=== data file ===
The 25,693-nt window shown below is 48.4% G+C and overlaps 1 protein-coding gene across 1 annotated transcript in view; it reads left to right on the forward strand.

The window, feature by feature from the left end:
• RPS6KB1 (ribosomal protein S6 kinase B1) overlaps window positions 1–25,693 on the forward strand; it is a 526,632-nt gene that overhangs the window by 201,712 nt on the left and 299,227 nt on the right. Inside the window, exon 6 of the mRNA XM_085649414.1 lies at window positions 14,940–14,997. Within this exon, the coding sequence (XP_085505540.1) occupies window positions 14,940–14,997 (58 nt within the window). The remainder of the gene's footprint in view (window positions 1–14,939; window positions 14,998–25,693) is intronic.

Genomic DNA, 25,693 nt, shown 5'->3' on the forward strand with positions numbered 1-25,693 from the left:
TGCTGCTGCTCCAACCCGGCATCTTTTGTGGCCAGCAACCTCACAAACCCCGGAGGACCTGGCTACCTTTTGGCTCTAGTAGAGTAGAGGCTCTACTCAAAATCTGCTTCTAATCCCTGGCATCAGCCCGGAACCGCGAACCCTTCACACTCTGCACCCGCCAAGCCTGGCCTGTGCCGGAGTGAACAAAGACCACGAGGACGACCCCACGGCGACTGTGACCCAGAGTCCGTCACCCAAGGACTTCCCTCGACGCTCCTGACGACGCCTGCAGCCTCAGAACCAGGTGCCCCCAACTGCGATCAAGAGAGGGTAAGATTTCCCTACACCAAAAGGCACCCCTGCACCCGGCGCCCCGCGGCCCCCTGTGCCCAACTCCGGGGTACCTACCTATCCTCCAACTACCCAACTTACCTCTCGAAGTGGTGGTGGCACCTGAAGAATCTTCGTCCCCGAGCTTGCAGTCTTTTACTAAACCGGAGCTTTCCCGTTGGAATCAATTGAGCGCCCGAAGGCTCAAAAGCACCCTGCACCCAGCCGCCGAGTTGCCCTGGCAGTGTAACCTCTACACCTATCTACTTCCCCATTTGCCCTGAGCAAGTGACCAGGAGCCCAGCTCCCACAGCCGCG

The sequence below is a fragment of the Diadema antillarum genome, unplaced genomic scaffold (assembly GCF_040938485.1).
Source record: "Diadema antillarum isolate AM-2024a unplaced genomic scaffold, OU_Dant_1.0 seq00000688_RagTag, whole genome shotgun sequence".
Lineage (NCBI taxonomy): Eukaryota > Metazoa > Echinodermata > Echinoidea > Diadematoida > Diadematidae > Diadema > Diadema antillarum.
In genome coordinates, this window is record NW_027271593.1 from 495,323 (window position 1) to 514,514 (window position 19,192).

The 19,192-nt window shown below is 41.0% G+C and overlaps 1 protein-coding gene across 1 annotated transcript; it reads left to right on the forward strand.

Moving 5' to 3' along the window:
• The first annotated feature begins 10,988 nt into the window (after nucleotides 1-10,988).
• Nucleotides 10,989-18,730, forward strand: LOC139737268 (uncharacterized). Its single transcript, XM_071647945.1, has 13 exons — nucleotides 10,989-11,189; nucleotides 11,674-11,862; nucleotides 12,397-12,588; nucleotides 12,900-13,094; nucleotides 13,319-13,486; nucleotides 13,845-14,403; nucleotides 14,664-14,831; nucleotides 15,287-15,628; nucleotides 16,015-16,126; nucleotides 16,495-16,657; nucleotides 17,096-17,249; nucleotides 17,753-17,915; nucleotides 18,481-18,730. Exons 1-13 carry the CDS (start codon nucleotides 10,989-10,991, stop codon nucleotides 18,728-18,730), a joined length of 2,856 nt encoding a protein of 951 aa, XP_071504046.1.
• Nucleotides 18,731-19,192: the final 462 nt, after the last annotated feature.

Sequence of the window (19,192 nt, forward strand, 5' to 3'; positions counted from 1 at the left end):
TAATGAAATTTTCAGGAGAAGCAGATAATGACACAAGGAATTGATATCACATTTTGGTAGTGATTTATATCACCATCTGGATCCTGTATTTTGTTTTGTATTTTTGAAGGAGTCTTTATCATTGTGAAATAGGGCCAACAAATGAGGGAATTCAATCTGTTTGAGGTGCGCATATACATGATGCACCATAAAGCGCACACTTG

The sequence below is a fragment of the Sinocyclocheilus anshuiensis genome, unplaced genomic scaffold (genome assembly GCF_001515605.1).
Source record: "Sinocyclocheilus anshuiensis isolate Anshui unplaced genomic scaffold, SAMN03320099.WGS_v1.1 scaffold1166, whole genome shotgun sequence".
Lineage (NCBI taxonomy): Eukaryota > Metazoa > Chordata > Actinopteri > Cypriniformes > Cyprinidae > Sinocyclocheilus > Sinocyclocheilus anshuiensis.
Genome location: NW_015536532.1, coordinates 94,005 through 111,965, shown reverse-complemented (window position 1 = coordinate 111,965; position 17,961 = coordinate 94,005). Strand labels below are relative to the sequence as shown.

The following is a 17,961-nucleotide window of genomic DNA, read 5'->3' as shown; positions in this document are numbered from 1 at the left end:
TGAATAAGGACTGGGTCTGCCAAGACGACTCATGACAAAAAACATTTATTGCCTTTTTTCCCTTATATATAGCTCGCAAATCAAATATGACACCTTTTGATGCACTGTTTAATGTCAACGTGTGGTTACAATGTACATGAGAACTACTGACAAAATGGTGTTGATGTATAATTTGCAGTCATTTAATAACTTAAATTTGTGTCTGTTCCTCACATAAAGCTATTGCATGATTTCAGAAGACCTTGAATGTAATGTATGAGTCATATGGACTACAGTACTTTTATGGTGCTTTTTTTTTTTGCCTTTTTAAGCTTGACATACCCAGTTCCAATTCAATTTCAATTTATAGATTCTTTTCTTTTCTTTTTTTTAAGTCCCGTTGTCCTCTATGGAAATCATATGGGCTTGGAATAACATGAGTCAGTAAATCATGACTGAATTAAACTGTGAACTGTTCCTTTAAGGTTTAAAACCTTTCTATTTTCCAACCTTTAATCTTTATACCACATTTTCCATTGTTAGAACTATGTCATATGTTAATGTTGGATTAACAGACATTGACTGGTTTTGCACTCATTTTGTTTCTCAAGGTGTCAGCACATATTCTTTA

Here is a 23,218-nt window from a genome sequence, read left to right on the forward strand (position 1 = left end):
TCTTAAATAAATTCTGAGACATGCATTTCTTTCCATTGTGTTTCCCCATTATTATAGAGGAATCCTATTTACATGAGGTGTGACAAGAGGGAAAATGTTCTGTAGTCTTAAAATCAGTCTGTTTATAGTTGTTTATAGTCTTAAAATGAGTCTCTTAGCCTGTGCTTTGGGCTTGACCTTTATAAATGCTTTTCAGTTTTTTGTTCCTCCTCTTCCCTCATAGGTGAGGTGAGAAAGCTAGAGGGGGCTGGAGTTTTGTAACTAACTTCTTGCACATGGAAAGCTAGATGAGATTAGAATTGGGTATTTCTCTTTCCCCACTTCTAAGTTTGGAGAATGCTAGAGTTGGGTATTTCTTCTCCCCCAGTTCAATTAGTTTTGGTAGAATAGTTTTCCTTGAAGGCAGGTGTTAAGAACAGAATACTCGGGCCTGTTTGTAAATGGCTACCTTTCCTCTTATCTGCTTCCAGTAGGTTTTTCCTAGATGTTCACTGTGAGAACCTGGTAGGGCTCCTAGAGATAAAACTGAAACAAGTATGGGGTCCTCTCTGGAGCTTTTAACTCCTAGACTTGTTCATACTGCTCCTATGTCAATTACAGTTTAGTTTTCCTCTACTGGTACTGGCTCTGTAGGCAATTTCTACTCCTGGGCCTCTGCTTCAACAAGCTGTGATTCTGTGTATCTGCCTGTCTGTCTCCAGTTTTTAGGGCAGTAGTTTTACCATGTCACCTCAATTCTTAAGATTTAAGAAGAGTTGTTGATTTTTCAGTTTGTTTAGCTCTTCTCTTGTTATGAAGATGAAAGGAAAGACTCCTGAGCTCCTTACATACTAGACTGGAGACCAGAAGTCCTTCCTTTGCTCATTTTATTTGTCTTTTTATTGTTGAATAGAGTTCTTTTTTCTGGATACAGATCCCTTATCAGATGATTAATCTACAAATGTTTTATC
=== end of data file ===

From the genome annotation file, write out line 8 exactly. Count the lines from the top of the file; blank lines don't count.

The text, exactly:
Lineage (NCBI taxonomy): Eukaryota > Metazoa > Echinodermata > Echinoidea > Diadematoida > Diadematidae > Diadema > Diadema antillarum.